Parliament is dissolved, finally
KUALA LUMPUR, April 3 — The Dewan Rakyat has been dissolved, Prime Minister Datuk Seri Najib Razak announced during a live television broadcast today, paving the way for the 13th general election.
The Malaysian Insider understands that a general election may be held as soon as April 20 or a week later on April 27, depending on the Election Commission’s (EC) arrangements.
The prime minister said he met with the Yang Di-Pertuan Agong this morning and received His Majesty’s consent to dissolve Parliament. It is understood that 11 state assemblies will also be dissolved today and tomorrow to facilitate the general election. The Negri Sembilan state assembly was dissolved automatically on March 27 while Sarawak had its state election in April 2011.
The last general election was on March 8, 2008 but Najib, who took office exactly four years ago today, has taken his time to dissolve Parliament.
“If I was the prime minister, I would have called for elections last year. All this waiting... one month, two months, three months... it just never stops,” Najib’s mentor and former prime minister Tun Dr Mahathir Mohamad told a news conference on March 27.
Najib is the longest-serving prime minister without a personal mandate, eclipsing his father Tun Abdul Razak Hussein who served as Malaysia’s second PM from September 22, 1970 to Election Day on August 24, 1974.
The EC will meet in the next few days to set the dates for nominations and polling that must he held within 60 days of the commission receiving the notices of dissolution from the state legislative assemblies that have yet to be dissolved.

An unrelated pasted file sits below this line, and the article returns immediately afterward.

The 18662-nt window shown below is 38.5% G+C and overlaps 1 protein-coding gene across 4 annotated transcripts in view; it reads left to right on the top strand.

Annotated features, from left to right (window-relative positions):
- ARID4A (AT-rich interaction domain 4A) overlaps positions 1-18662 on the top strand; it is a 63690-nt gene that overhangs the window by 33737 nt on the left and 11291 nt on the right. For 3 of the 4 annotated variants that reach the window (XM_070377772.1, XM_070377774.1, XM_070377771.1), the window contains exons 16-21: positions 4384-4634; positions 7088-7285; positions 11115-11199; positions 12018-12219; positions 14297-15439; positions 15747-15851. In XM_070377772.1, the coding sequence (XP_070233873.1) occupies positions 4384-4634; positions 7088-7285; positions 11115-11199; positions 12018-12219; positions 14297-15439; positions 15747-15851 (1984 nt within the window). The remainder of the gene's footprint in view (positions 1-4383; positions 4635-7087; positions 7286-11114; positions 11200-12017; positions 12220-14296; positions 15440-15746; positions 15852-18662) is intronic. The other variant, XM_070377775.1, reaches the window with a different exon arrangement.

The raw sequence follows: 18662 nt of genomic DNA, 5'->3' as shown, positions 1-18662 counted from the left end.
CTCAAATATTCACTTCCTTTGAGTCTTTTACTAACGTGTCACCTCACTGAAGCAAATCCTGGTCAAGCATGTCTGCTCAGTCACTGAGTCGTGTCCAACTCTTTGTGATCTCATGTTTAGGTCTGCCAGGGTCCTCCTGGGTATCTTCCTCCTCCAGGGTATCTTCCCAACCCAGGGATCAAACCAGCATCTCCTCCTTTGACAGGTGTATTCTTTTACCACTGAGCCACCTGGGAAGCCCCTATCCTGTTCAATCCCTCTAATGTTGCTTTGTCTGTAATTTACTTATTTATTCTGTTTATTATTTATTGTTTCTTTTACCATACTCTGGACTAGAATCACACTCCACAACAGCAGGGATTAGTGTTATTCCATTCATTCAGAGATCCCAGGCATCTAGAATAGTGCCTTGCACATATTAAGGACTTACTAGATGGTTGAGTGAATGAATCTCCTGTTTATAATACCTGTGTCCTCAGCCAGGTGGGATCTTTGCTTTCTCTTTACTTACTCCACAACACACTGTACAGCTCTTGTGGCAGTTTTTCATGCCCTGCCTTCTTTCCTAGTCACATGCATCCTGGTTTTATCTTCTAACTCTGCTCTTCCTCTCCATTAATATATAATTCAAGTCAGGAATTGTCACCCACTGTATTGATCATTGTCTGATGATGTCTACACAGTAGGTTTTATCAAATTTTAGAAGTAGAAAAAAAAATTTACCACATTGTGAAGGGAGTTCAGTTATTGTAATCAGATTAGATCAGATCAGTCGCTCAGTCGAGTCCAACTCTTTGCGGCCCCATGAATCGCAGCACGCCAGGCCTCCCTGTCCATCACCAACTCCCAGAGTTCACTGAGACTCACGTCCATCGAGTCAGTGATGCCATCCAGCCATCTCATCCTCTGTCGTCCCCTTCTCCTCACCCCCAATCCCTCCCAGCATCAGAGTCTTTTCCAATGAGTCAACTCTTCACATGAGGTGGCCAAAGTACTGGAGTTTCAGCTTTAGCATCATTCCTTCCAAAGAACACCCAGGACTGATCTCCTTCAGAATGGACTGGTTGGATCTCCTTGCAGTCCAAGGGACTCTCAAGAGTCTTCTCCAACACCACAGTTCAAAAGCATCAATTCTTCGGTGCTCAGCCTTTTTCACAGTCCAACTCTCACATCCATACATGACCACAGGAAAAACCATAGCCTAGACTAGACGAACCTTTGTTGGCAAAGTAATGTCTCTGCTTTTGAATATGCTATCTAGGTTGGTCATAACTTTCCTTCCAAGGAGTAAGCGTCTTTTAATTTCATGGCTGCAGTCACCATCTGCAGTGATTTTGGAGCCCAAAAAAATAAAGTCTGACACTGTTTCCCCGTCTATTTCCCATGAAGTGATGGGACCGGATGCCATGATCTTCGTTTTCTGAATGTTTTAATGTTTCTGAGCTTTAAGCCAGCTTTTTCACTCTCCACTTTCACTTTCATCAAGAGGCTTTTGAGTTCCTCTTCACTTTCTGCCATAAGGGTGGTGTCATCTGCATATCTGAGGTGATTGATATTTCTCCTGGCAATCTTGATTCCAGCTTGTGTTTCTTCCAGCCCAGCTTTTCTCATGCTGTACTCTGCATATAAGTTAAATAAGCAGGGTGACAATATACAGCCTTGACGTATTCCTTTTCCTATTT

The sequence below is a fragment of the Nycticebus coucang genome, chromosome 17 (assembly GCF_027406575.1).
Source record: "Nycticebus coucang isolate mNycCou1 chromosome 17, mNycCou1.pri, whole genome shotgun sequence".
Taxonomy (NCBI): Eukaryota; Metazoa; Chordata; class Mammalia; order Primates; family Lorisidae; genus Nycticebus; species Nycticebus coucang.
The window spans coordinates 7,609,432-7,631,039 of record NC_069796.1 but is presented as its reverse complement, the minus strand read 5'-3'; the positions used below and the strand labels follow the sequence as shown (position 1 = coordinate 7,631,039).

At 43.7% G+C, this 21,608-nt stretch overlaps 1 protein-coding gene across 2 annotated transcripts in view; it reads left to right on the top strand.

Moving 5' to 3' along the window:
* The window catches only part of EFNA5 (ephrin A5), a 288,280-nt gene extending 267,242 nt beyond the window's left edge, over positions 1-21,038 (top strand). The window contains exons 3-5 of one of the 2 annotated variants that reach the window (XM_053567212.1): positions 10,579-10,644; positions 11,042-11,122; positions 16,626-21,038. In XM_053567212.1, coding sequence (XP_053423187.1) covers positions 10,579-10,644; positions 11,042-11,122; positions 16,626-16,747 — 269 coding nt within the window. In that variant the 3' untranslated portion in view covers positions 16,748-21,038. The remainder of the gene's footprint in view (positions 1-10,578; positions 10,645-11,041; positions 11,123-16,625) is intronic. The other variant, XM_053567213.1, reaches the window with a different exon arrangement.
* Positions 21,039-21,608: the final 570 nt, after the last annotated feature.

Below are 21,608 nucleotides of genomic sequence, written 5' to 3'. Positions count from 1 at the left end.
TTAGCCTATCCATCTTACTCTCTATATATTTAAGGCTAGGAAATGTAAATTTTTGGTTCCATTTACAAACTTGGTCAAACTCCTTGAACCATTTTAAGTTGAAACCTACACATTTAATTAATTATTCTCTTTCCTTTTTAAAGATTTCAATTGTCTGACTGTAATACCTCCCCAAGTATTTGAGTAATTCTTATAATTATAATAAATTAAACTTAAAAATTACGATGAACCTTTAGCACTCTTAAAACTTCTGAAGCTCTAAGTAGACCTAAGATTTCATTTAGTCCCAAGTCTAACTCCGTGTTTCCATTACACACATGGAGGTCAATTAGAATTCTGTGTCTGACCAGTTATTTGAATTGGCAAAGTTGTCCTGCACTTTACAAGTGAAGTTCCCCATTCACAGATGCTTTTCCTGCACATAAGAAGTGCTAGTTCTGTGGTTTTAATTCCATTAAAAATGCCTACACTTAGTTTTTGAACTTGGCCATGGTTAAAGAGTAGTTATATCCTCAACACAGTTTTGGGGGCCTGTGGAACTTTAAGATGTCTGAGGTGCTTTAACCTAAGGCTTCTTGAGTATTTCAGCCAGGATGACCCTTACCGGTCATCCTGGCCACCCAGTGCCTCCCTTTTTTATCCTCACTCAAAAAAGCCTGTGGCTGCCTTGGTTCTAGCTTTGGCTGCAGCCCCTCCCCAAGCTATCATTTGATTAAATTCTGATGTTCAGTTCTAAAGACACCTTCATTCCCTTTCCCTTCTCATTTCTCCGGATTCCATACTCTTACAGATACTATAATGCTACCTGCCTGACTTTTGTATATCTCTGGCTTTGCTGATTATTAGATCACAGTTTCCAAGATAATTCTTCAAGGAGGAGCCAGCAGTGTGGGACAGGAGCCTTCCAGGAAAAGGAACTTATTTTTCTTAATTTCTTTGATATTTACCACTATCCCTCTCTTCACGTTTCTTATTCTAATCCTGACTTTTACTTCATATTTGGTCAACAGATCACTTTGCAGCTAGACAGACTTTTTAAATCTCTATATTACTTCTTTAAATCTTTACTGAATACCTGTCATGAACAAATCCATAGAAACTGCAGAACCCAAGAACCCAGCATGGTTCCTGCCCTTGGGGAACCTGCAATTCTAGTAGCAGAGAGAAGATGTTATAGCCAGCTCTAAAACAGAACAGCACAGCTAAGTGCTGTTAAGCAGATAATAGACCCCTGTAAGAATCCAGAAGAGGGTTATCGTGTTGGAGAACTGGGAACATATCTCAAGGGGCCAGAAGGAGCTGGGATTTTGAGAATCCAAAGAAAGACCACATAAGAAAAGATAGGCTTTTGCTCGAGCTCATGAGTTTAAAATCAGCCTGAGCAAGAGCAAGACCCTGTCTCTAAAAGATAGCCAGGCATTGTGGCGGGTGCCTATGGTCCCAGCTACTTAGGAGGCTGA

Politicians from the ruling Barisan Nasional (BN) and opposition Pakatan Rakyat (PR) are fighting for 222 parliamentary seats and 505 state seats in Election 2013, which The Malaysian Insider understands will be held within the month.
A source had disclosed that there will be a greater number of new faces although Najib, who is also BN chairman, is expected to retain some veterans for continuity, especially those who scored well in the government annual report card he had announced on March 19.
The 59-year-old whose personal approval rating has remained above 65 per cent, has been on a whirlwind circuit around the country in the past few months to drum up support for his BN coalition in the run-up to election.
He has trumpeted his government’s transformative achievements over the past three years and doled out money to diverse demographic groups in various cash schemes to aid some five million families feeling the global economic pinch.
The move has been criticised as an attempt to sway voters for the upcoming general election, including the controversial remark by Kelantan Mentri Besar Datuk Nik Abdul Aziz Nik Mat who likened it to feeding livestock to garner support.
Analysts have pointed out that the initiatives under the Economic Transformation Programme and Government Transformation Programme contributed to Malaysia’s economic growth rate of 6.4 per cent in the fourth quarter of last year versus the same period in 2011.
Some 13.3 million voters, including 3,000-odd abroad, have registered to vote in what is set to be the country’s most-anticipated and closely-fought general elections.
BN officials privately predict that the ruling coalition could regain its two-thirds supermajority by winning as many as 160 seats although the PR pact led by Datuk Seri Anwar Ibrahim is also confident of a victory.
Independent surveys show that BN could scrape through with 117 federal seats to PR’s 105.